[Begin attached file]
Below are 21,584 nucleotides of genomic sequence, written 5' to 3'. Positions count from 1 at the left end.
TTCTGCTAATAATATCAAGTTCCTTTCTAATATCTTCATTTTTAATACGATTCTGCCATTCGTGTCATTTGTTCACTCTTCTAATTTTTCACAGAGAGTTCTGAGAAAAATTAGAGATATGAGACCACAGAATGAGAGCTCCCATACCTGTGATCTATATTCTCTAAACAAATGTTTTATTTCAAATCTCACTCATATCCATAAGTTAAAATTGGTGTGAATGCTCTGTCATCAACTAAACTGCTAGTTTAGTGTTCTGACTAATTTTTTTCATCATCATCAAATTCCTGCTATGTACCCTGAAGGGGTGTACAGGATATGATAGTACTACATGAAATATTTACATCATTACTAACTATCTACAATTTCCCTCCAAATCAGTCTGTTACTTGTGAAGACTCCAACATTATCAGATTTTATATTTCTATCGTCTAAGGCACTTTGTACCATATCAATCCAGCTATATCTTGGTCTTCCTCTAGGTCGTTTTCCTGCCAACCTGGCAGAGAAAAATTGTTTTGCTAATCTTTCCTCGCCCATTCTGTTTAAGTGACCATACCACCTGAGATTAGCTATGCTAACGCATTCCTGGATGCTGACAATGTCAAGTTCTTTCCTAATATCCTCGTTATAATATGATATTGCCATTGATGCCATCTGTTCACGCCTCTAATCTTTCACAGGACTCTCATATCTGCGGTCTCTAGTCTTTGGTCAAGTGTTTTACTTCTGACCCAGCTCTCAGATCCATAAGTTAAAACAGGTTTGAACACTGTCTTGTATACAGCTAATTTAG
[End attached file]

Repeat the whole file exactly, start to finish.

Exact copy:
Below are 21,584 nucleotides of genomic sequence, written 5' to 3'. Positions count from 1 at the left end.
TTCTGCTAATAATATCAAGTTCCTTTCTAATATCTTCATTTTTAATACGATTCTGCCATTCGTGTCATTTGTTCACTCTTCTAATTTTTCACAGAGAGTTCTGAGAAAAATTAGAGATATGAGACCACAGAATGAGAGCTCCCATACCTGTGATCTATATTCTCTAAACAAATGTTTTATTTCAAATCTCACTCATATCCATAAGTTAAAATTGGTGTGAATGCTCTGTCATCAACTAAACTGCTAGTTTAGTGTTCTGACTAATTTTTTTCATCATCATCAAATTCCTGCTATGTACCCTGAAGGGGTGTACAGGATATGATAGTACTACATGAAATATTTACATCATTACTAACTATCTACAATTTCCCTCCAAATCAGTCTGTTACTTGTGAAGACTCCAACATTATCAGATTTTATATTTCTATCGTCTAAGGCACTTTGTACCATATCAATCCAGCTATATCTTGGTCTTCCTCTAGGTCGTTTTCCTGCCAACCTGGCAGAGAAAAATTGTTTTGCTAATCTTTCCTCGCCCATTCTGTTTAAGTGACCATACCACCTGAGATTAGCTATGCTAACGCATTCCTGGATGCTGACAATGTCAAGTTCTTTCCTAATATCCTCGTTATAATATGATATTGCCATTGATGCCATCTGTTCACGCCTCTAATCTTTCACAGGACTCTCATATCTGCGGTCTCTAGTCTTTGGTCAAGTGTTTTACTTCTGACCCAGCTCTCAGATCCATAAGTTAAAACAGGTTTGAACACTGTCTTGTATACAGCTAATTTAG